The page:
A few weeks ago a very disgruntled customer stopped by the bookstore. He was waiting outside the door before the store opened, and since I was done with pre-opening prep, I let him in a few minutes early. He proceeded to plop a dirty, wrinkled book on the counter and demand a refund.
Problem #1) We don’t do refunds. The store’s policy is on a big sign above the cash register and on the receipt, and we tell people this whenever we buy something.
Problem #2) The book looked like it had been read in the bathroom, dropped in the toilet, and then roughed up a bit.
Problem #3) Uh…rude, much, guy?
I should have just told him to take a hike, but I double checked our policy with our store’s buyer, my more experienced colleague, who came out to reiterate the store’s policy to Mr. No-Manners McGee. The ensuing “conversation” went a little like this:
No-Manners McGee: “I ain’t paying $30 for no book.”
Co-worker: “I’m sorry sir, but the most I can do is store credit.” (total cave! there’s no way we could have resold it.)
NMMcG: “F-you lady, and F this store. I ain’t coming back in here.”
My thoughts: Good Riddance. I could use some coffee.
Disgruntled customers are a certainty in retail or any job that includes a service component, but when they cross the line from being snippy and annoying to just plain rude and verbally abuse, how should I, as a service worker, respond? I realize that not every situation will include an f-bomb, but the lack of profanity doesn’t make rude behavior any more palatable to the retail worker, circulation assistant, or librarian who must “deal” with it.
Fight or Flight or Be Polite?
The Professor, one of his research buddies and I had a long conversation about rudeness and responses over lunch a few weeks ago and our philosophies couldn’t have been more different.
Me: I loath confrontation, but I dislike rudeness even more. As a librarian and a retail worker I’ve had my fare share of encounters with rude people, and my response is always the same: cool but professional inward disdain. I’m a helper by nature, but when someone makes unreasonable demands (that they expect to be med), takes my job forgranted, or exhibits a disregard for the people around them, all helping triggers in my brain shut off. I turn to auto-pilot, going through the motions of meeting their reasonable demands and explaining away their ridiculous requests. I remain professional but aloof. I’m not sure if it’s a defense mechanism, if by staying cool I’m trying to prevent myself from turning into a) a doormat or b) an angry librarian. What I do know is that no one could ever accuse me of being unprofessional and to the casual observer I don’t appear to be anything other than a librarian/retail worker doing her job.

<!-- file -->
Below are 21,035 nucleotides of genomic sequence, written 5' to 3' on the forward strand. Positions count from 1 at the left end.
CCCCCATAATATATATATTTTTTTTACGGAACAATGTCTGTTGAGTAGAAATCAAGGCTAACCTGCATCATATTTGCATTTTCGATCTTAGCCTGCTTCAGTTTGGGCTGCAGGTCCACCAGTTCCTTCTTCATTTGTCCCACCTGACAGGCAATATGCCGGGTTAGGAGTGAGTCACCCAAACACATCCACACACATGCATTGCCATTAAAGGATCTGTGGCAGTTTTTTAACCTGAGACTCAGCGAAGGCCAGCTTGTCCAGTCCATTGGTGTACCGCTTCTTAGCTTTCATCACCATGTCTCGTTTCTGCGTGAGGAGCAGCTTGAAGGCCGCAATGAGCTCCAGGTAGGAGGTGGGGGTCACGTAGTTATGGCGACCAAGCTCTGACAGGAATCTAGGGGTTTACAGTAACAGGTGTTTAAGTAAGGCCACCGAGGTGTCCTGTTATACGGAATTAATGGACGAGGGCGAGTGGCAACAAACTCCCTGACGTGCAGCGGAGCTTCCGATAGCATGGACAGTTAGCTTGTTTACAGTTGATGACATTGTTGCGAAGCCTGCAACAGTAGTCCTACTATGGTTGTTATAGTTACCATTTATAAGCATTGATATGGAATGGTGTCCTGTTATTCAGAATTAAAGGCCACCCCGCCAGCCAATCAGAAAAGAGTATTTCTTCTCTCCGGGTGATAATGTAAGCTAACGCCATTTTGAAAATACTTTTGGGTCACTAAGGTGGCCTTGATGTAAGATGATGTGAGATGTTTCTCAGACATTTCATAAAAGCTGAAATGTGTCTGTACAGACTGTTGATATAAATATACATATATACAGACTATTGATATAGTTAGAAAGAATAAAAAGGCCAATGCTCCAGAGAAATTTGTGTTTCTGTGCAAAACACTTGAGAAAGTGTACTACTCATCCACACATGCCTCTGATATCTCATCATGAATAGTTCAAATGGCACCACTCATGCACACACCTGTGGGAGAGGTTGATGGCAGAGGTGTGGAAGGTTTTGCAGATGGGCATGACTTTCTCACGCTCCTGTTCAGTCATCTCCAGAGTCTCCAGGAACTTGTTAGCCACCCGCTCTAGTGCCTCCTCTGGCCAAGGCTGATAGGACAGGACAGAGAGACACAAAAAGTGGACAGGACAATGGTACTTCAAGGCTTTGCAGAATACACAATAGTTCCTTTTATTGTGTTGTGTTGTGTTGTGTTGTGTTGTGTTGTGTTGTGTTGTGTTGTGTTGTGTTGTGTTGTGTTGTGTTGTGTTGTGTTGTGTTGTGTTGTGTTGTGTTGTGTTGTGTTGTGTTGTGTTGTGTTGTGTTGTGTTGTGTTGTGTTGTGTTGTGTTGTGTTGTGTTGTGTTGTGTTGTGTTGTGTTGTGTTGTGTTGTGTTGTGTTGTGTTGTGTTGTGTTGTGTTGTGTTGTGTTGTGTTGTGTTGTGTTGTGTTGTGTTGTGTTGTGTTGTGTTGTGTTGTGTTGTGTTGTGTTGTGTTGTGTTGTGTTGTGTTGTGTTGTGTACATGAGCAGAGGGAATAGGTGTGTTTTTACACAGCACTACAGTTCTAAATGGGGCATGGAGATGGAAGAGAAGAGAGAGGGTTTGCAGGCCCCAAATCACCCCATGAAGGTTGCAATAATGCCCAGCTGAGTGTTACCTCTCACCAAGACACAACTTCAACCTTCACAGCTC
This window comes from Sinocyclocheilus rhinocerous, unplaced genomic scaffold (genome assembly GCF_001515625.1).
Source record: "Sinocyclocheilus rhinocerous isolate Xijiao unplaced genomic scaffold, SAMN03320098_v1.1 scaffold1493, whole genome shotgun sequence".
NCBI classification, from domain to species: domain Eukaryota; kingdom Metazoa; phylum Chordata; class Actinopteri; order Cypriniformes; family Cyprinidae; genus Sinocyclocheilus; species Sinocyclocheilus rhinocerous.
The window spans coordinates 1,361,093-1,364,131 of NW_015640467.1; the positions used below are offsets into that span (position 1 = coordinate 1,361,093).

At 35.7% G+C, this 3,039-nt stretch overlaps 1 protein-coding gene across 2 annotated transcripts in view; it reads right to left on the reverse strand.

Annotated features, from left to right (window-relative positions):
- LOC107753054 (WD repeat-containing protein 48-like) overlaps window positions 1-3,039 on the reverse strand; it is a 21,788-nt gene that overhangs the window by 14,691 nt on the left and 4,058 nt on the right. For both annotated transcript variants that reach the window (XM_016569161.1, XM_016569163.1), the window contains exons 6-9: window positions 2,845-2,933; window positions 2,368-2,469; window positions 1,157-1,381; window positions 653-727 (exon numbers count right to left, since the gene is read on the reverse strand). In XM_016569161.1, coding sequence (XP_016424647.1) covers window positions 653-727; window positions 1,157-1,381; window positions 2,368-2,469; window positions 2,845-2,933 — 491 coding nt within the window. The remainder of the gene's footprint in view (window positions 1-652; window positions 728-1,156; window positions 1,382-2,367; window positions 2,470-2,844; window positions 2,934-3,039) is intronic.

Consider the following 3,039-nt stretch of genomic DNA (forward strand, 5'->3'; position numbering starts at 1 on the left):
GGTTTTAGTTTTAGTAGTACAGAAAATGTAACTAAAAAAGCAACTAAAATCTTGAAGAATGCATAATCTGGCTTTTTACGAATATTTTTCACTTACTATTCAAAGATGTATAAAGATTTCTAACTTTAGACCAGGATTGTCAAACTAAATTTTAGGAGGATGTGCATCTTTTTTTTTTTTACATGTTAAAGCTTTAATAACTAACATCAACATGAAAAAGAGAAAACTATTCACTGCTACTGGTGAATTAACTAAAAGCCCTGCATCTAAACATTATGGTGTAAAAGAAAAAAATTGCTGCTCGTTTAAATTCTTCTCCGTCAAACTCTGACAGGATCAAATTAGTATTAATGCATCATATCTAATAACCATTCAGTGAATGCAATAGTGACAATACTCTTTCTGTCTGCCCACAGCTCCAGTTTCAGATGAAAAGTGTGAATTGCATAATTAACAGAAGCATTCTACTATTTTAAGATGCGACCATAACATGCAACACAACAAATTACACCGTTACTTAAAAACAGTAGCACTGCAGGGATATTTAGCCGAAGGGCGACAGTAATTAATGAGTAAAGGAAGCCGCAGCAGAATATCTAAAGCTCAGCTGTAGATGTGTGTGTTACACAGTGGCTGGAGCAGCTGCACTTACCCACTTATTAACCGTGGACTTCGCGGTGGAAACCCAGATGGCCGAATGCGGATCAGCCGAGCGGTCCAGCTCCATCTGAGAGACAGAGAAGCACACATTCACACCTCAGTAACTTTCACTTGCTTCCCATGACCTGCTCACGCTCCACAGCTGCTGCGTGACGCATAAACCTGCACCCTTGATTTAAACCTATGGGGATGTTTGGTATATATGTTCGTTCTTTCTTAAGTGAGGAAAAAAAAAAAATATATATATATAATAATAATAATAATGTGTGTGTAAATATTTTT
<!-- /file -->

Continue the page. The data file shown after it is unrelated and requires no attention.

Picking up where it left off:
That’s doesn’t mean it doesn’t suck. It does. It super-sucks. I want to be friendly and helpful and nice! It’s in my nature, and it’s just an easier mental space for me to inhabit. But when I encounter an overly rude patron or customer, nice librarian/retail worker is replaced by calm, collected, serious librarian/retail worker who doesn’t smile at you.
The Professor’s friend: He turns into a hard-ass. No nonsense professor. No you can’t take your exam at a later date. No extra points. It’s tough, but I can respect that.
The Professor: He’s definitely of the “kill ’em with kindness” variety. He dislikes rudeness and rude people just about as much as I do, but his response is so much different. He responds to rude people in his professional setting by being nice in return. The Professor is of the opinion that in doing so he’s modeling appropriate professional behavior that hopefully a rude student or colleague will then exhibit later on. He claims this technique has been successful with students in the past, so he’s stuck with it. I expressed worry that he might be acting a little like a doormat, but he claims that he neither is one or feels like one.
I wonder if that’s the secret, maybe? You’re only a doormat if you feel like you have mud on your forehead.